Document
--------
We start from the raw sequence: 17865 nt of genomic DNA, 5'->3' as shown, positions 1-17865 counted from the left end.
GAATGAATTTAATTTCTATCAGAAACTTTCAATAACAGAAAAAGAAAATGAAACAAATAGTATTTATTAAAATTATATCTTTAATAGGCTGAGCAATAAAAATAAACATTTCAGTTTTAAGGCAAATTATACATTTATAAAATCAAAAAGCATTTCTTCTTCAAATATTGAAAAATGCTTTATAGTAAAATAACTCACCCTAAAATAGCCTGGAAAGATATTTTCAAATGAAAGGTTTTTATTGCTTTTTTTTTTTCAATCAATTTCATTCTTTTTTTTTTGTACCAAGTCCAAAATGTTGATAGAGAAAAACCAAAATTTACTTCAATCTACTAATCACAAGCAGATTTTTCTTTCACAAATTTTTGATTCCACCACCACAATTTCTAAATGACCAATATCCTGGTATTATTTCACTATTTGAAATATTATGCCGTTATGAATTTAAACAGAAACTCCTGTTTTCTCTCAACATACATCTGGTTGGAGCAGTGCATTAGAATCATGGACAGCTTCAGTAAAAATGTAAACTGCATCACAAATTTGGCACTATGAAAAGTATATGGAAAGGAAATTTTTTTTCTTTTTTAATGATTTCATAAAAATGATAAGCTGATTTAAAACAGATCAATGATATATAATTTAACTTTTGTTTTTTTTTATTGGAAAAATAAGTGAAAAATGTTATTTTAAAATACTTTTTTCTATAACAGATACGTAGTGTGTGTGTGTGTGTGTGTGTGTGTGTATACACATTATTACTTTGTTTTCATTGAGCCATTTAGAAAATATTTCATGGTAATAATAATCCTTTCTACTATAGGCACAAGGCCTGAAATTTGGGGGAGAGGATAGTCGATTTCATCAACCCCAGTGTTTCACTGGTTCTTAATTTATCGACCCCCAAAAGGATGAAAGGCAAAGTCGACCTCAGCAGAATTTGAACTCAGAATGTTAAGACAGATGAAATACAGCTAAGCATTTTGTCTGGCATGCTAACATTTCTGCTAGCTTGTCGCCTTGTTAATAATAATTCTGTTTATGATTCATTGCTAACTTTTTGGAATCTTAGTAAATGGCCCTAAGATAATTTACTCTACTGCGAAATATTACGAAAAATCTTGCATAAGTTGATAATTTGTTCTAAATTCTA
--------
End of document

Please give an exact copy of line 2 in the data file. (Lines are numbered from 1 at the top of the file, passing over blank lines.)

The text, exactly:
GAATGAATTTAATTTCTATCAGAAACTTTCAATAACAGAAAAAGAAAATGAAACAAATAGTATTTATTAAAATTATATCTTTAATAGGCTGAGCAATAAAAATAAACATTTCAGTTTTAAGGCAAATTATACATTTATAAAATCAAAAAGCATTTCTTCTTCAAATATTGAAAAATGCTTTATAGTAAAATAACTCACCCTAAAATAGCCTGGAAAGATATTTTCAAATGAAAGGTTTTTATTGCTTTTTTTTTTTCAATCAATTTCATTCTTTTTTTTTTGTACCAAGTCCAAAATGTTGATAGAGAAAAACCAAAATTTACTTCAATCTACTAATCACAAGCAGATTTTTCTTTCACAAATTTTTGATTCCACCACCACAATTTCTAAATGACCAATATCCTGGTATTATTTCACTATTTGAAATATTATGCCGTTATGAATTTAAACAGAAACTCCTGTTTTCTCTCAACATACATCTGGTTGGAGCAGTGCATTAGAATCATGGACAGCTTCAGTAAAAATGTAAACTGCATCACAAATTTGGCACTATGAAAAGTATATGGAAAGGAAATTTTTTTTCTTTTTTAATGATTTCATAAAAATGATAAGCTGATTTAAAACAGATCAATGATATATAATTTAACTTTTGTTTTTTTTTATTGGAAAAATAAGTGAAAAATGTTATTTTAAAATACTTTTTTCTATAACAGATACGTAGTGTGTGTGTGTGTGTGTGTGTGTGTGTATACACATTATTACTTTGTTTTCATTGAGCCATTTAGAAAATATTTCATGGTAATAATAATCCTTTCTACTATAGGCACAAGGCCTGAAATTTGGGGGAGAGGATAGTCGATTTCATCAACCCCAGTGTTTCACTGGTTCTTAATTTATCGACCCCCAAAAGGATGAAAGGCAAAGTCGACCTCAGCAGAATTTGAACTCAGAATGTTAAGACAGATGAAATACAGCTAAGCATTTTGTCTGGCATGCTAACATTTCTGCTAGCTTGTCGCCTTGTTAATAATAATTCTGTTTATGATTCATTGCTAACTTTTTGGAATCTTAGTAAATGGCCCTAAGATAATTTACTCTACTGCGAAATATTACGAAAAATCTTGCATAAGTTGATAATTTGTTCTAAATTCTA